Expectations of the Service Experience Offered by Restaurants and Cafes in Hamilton, New Zealand

By Mohsin, Asad; McIntosh, Alison et al. | Journal of Hospitality and Tourism Management, August 2005 | Go to article overview

Expectations of the Service Experience Offered by Restaurants and Cafes in Hamilton, New Zealand


Mohsin, Asad, McIntosh, Alison, Cave, Jenny, Journal of Hospitality and Tourism Management


Growing competition in the hospitality sector and the need to remain customer focused impose the need to provide excellence in service and quality to retain and propagate customers. Restaurants and cafes in Hamilton (the fourth largest city in New Zealand) are no different in their experience of this competitive environment. This study attempts to assess the service experience expectations and perceptions of restaurant- and cafe-goers in Hamilton. It draws upon the responses of 340 respondents to examine their expectations and actual experiences of dining out in a restaurant or cafe. The findings, in revealing the actual experience of the restaurant-and cafe-goers, indicate mostly above average performance but also suggest differences in actual experience according to gender and age groups. The findings are expected to help the owners of restaurants and cafes to address those gaps and improve the satisfaction rate of their customers, thereby bringing about repeat business and improving profits.

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In the contemporary hospitality business world, the true measure of success lies in an organisation's ability to satisfy customers continually through service delivery (Gabbie & O'Neil, 1996). In other words, the service experience provided to customers has an impact on organisational profits as it is directly related with customer satisfaction, customer retention and thereby developing customer loyalty (Baker & Crompton, 2000; Zeithaml & Bitner, 2000). Business gurus state it costs a lot more to attract new customers than to retain current customers (Oliver, 1999; Rosenberg & Czepiel, 1983). There is a strong likelihood that repeat customers will develop excellent loyalty towards the business. However, having repeat customers is linked to customer satisfaction and a feeling of delight through quality product and delivery of the service experience. This holds true for restaurants and cafes too. As such, the service experience provided by restaurants and cafes, as expected by regular restaurant goers, is a focus of the present article.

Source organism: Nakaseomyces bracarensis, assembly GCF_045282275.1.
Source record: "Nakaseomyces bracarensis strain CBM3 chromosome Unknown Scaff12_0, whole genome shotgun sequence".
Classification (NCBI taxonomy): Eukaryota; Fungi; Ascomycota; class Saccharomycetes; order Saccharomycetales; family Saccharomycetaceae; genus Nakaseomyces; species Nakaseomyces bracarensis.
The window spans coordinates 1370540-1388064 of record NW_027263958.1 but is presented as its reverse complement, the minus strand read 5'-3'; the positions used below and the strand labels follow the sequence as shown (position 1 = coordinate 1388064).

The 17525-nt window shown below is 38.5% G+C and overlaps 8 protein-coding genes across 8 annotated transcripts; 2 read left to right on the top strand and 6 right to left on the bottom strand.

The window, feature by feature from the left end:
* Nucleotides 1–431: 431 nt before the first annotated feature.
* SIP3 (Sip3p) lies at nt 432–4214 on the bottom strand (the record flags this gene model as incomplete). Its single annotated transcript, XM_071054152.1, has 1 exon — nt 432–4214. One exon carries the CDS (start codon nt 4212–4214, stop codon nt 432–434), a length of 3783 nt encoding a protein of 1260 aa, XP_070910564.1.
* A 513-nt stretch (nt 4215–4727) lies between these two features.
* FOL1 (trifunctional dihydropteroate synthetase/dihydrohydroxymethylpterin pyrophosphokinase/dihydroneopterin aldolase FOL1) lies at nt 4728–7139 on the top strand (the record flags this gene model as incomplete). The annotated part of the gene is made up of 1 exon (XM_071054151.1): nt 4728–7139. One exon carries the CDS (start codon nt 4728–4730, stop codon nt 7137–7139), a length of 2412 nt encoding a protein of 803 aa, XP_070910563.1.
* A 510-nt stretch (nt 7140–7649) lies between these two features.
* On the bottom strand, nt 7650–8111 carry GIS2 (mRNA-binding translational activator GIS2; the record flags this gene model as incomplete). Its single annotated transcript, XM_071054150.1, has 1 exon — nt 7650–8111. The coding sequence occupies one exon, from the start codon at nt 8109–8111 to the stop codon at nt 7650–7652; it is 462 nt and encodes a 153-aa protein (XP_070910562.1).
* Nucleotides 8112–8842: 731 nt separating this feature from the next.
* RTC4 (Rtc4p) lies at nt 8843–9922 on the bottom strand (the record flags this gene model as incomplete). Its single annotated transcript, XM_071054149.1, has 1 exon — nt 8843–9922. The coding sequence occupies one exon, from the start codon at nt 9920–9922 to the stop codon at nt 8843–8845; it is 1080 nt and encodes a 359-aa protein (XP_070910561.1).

On an international level the hospitality industry is easily a multitrillion dollar one. In the last two decades, the industry has witnessed exponential growth and increased competition (Lee, Barker, & Kandampully, 2003; Zeithaml & Bitner, 2000). Superior quality of service is one factor within the control of the hospitality industry that can crucially add value to its product and lead to customer delight and loyalty (Lee et al., 2003). A desired objective of all service marketers should be to provide a 'zero-defect' service to win customer loyalty, but due to the unique, intangible characteristics of services this becomes difficult (Berry & Parasuraman, 1991). However, Soriano (2002) suggests that while there is no guarantee of a satisfied customer's repeat visit, it is almost certain that a dissatisfied customer will not return. Perhaps 'total satisfaction' is not sufficient for a customer to return, and only 'customer delight' will make it more likely. The notion of 'service' can mean different things to different customers and it is an experience, and therefore more difficult to define or measure. This has been widely noted, and addressed, in studies that have examined the nature of the tourist and leisure experience (see, e.g., McIntosh, 1998). Instruments based on the performance approach to ensure customer expectations are met include SERVPERF, which measures customer satisfaction. SERVQUAL, DINESERV and LODGESERV similarly measure customers' perceptions in relation to the services offered by the provider (discussed in Mohsin, 2003). However, while these instruments predominantly aim to measure service quality dimensions, including reliability, responsiveness and tangibles, among others, they do not consider the direct outcomes of customers' experiences or expectations of service quality, including, notably, customer satisfaction and reflections on the service experience received. …

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Expectations of the Service Experience Offered by Restaurants and Cafes in Hamilton, New Zealand
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